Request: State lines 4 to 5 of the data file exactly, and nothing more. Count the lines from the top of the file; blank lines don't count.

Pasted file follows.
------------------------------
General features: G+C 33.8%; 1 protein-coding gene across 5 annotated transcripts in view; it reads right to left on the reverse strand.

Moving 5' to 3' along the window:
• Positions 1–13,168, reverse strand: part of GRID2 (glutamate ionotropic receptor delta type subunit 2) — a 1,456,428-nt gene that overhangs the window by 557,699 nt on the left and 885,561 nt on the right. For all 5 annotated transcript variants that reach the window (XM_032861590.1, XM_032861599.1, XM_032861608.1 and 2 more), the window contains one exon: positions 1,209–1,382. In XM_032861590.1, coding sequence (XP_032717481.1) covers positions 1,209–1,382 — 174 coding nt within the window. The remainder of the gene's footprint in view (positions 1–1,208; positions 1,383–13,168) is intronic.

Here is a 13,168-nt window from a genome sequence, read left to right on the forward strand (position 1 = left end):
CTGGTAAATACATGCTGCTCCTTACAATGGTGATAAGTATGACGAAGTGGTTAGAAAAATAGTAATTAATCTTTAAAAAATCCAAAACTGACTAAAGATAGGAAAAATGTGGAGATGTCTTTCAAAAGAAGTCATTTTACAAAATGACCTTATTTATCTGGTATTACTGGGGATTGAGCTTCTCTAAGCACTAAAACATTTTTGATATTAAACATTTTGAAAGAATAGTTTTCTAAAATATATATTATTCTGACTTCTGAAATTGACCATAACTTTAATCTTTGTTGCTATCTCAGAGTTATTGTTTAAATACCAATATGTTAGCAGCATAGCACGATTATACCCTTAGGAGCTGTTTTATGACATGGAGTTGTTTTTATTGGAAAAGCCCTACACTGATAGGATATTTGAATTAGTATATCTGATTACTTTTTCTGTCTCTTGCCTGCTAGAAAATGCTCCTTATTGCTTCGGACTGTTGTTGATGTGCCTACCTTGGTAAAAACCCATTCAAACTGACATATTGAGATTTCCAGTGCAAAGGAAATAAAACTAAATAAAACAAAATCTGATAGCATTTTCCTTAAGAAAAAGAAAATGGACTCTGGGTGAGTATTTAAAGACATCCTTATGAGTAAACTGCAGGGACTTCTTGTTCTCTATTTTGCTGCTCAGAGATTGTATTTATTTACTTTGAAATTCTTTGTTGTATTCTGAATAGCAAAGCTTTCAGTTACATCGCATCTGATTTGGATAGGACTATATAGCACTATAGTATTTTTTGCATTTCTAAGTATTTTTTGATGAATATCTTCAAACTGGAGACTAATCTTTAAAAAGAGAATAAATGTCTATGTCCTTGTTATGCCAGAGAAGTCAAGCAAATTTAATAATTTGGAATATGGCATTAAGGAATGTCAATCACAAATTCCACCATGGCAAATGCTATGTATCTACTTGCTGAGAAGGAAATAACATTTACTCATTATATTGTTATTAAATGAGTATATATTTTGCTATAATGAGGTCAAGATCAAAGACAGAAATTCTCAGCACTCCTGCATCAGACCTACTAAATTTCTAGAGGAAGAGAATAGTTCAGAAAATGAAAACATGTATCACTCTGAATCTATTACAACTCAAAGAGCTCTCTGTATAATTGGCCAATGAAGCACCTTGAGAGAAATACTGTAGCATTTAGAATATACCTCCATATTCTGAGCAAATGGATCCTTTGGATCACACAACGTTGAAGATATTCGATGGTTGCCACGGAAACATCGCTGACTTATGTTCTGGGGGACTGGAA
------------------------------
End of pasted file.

Here is a 13,168-nt window from a genome sequence, read left to right on the forward strand (position 1 = left end):
CTGGTAAATACATGCTGCTCCTTACAATGGTGATAAGTATGACGAAGTGGTTAGAAAAATAGTAATTAATCTTTAAAAAATCCAAAACTGACTAAAGATAGGAAAAATGTGGAGATGTCTTTCAAAAGAAGTCATTTTACAAAATGACCTTATTTATCTGGTATTACTGGGGATTGAGCTTCTCTAAGCACTAAAACATTTTTGATATTAAACATTTTGAAAGAATAGTTTTCTAAAATATATATTATTCTGACTTCTGAAATTGACCATAACTTTAATCTTTGTTGCTATCTCAGAGTTATTGTTTAAATACCAATATGTTAGCAGCATAGCACGATTATACCCTTAGGAGCTGTTTTATGACATGGAGTTGTTTTTATTGGAAAAGCCCTACACTGATAGGATATTTGAATTAGTATATCTGATTACTTTTTCTGTCTCTTGCCTGCTAGAAAATGCTCCTTATTGCTTCGGACTGTTGTTGATGTGCCTACCTTGGTAAAAACCCATTCAAACTGACATATTGAGATTTCCAGTGCAAAGGAAATAAAACTAAATAAAACAAAATCTGATAGCATTTTCCTTAAGAAAAAGAAAATGGACTCTGGGTGAGTATTTAAAGACATCCTTATGAGTAAACTGCAGGGACTTCTTGTTCTCTATTTTGCTGCTCAGAGATTGTATTTATTTACTTTGAAATTCTTTGTTGTATTCTGAATAGCAAAGCTTTCAGTTACATCGCATCTGATTTGGATAGGACTATATAGCACTATAGTATTTTTTGCATTTCTAAGTATTTTTTGATGAATATCTTCAAACTGGAGACTAATCTTTAAAAAGAGAATAAATGTCTATGTCCTTGTTATGCCAGAGAAGTCAAGCAAATTTAATAATTTGGAATATGGCATTAAGGAATGTCAATCACAAATTCCACCATGGCAAATGCTATGTATCTACTTGCTGAGAAGGAAATAACATTTACTCATTATATTGTTATTAAATGAGTATATATTTTGCTATAATGAGGTCAAGATCAAAGACAGAAATTCTCAGCACTCCTGCATCAGACCTACTAAATTTCTAGAGGAAGAGAATAGTTCAGAAAATGAAAACATGTATCACTCTGAATCTATTACAACTCAAAGAGCTCTCTGTATAATTGGCCAATGAAGCACCTTGAGAGAAATACTGTAGCATTTAGAATATACCTCCATATTCTGAGCAAATGGATCCTTTGGATCACACAACGTTGAAGATATTCGATGGTTGCCACGGAAACATCGCTGACTTATGTTCTGGGGGACTGGAA